As Great Salt Lake nears key level, Utah finds inspiration elsewhere to help lake’s recovery

Apr 30, 2024, 4:21 PM | Updated: 4:25 pm

FILE: Hay bales used for dust mitigation in a Salton Sea Management Program project are pictured on...

FILE: Hay bales used for dust mitigation in a Salton Sea Management Program project are pictured on approximately 68 acres near Bombay Beach, Calif., on Monday, Dec. 11, 2023. Some corresponding seeding to establish vegetation was attempted during last year’s rains, but further planting is on hold until a water source is confirmed. (Kristin Murphy, Deseret News)

(Kristin Murphy, Deseret News)

Editor’s note: This article is published through the Great Salt Lake Collaborative, a solutions journalism initiative that partners news, education and media organizations to help inform people about the plight of the Great Salt Lake.

SALT LAKE CITY — The Great Salt Lake’s southern arm reached 4,195 feet elevation at times over the stormy weekend as it nears reaching that figure daily for the first time in five years.

While that’s a key water level in the ongoing efforts to preserve the lake after it reached an all-time low in 2022, the state agency tasked with overseeing the lake’s future recently took a field trip to other parts of the Southwest as it soaks up ideas that could help improve future water inflows.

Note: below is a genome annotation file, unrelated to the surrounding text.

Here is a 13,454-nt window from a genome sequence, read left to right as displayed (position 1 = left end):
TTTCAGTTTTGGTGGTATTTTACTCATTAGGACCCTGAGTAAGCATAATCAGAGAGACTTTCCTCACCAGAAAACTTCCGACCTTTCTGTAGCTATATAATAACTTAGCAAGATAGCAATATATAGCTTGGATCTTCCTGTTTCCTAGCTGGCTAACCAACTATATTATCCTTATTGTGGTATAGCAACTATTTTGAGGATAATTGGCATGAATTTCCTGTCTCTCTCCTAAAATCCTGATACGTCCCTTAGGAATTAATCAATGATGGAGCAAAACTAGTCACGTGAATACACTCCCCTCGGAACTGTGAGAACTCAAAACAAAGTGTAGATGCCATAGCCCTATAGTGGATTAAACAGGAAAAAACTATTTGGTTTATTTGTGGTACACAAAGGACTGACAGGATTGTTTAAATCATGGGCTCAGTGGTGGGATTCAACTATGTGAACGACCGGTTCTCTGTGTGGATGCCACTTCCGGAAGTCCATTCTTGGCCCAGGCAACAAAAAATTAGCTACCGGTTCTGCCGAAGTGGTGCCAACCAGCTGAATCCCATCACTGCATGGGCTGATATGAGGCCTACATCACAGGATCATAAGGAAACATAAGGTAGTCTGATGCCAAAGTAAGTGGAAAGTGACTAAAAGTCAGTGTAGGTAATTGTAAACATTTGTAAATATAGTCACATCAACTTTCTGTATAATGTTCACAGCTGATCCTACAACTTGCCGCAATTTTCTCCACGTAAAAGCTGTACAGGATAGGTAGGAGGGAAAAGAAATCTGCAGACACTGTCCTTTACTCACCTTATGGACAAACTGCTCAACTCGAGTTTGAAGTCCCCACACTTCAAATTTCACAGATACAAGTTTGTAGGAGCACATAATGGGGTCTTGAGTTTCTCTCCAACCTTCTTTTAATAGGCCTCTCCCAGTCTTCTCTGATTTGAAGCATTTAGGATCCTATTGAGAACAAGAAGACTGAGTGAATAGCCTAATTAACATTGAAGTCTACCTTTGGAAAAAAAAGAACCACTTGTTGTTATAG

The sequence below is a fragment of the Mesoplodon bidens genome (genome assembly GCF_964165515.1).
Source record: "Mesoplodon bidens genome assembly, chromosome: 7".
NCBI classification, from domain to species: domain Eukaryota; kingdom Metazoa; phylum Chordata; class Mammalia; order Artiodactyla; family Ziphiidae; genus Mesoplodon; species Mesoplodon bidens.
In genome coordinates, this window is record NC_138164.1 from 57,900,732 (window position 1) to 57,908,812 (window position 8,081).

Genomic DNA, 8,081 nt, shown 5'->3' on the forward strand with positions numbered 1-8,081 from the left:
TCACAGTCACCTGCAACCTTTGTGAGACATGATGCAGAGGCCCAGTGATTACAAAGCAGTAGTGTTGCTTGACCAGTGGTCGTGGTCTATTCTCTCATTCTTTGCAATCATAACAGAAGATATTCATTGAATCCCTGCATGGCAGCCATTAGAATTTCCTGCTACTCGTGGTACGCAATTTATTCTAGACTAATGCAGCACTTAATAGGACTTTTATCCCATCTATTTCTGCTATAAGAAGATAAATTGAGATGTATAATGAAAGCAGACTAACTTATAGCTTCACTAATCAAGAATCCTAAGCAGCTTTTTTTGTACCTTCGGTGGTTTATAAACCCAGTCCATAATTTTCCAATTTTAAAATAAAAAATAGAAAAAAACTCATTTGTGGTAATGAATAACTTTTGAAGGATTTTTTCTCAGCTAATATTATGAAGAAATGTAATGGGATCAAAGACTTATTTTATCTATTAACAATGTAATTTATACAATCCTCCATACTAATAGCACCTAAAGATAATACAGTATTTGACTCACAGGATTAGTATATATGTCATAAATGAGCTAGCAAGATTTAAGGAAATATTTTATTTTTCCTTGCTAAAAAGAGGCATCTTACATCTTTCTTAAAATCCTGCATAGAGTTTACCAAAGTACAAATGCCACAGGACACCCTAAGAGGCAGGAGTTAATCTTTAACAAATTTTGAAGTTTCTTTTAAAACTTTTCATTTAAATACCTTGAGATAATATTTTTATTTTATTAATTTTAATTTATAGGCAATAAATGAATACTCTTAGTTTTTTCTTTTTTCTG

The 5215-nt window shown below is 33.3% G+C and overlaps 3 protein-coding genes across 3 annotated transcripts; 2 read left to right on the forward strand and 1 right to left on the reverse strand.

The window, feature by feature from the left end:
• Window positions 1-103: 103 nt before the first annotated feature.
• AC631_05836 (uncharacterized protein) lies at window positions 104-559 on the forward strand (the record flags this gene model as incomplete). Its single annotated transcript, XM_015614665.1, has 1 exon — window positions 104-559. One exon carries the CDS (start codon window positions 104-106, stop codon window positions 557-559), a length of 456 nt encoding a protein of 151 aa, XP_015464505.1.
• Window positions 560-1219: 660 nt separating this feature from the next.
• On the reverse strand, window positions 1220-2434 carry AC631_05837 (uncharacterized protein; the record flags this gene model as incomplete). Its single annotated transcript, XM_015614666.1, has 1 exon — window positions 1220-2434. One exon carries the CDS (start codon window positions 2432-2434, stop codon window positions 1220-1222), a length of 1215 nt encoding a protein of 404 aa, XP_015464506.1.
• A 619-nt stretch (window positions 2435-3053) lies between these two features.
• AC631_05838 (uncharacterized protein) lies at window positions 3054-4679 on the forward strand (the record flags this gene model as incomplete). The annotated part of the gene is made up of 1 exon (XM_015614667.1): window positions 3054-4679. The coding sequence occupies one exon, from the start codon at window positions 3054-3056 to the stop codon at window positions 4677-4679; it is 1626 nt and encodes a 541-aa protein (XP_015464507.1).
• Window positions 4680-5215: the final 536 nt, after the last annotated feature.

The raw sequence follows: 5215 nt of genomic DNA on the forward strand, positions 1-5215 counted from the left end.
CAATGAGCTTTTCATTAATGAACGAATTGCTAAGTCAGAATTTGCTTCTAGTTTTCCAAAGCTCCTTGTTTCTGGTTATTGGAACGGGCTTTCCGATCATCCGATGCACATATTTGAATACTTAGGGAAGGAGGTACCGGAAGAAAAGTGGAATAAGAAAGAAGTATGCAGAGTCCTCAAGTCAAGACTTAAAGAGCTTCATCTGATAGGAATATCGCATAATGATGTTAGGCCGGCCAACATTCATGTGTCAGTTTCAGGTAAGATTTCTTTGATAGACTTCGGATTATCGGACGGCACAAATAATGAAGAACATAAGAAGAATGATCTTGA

The Great Salt Lake’s southern arm entered this week at 4,194.9 feet elevation, 0.1 inches off the “intermediate target” outlined in the Great Salt Lake Strategic Plan that the Office of the Great Salt Lake Commissioner unveiled in January. U.S. Geological Survey data indicates that it could reach a daily level of 4,195 feet elevation as early as this week as it receives water from snowpack runoff and controlled releases from upstream dams.

The Utah office estimates that the southern arm may peak around 4,195.5 feet to 4,196 feet by the end of the snowpack runoff. It last reached 4,196 feet in 2017.

However, the lake’s arm is expected to end up about 2 to 2½ feet below its minimum healthy levels before it recedes in the summer and early fall months — and it’s up to ongoing strong winters to keep getting water to the Great Salt Lake unless Utah can reduce its water consumption.

That’s why members of the Utah Department of Natural Resources, Office of the Great Salt Lake and other water agencies took a field trip earlier this month to tour how other Southwest communities handle water in dry climates as they search for solutions to improve the lake’s water levels.

“We don’t have a monopoly on all good ideas,” said Brian Steed, Utah’s Great Salt Lake commissioner, in an interview on Friday. “We want to know what other people have done and how well that’s worked out.”

What Utah learned from the trip

The agencies toured farms near Yuma, Arizona, and California’s Salton Sea as a part of the trip.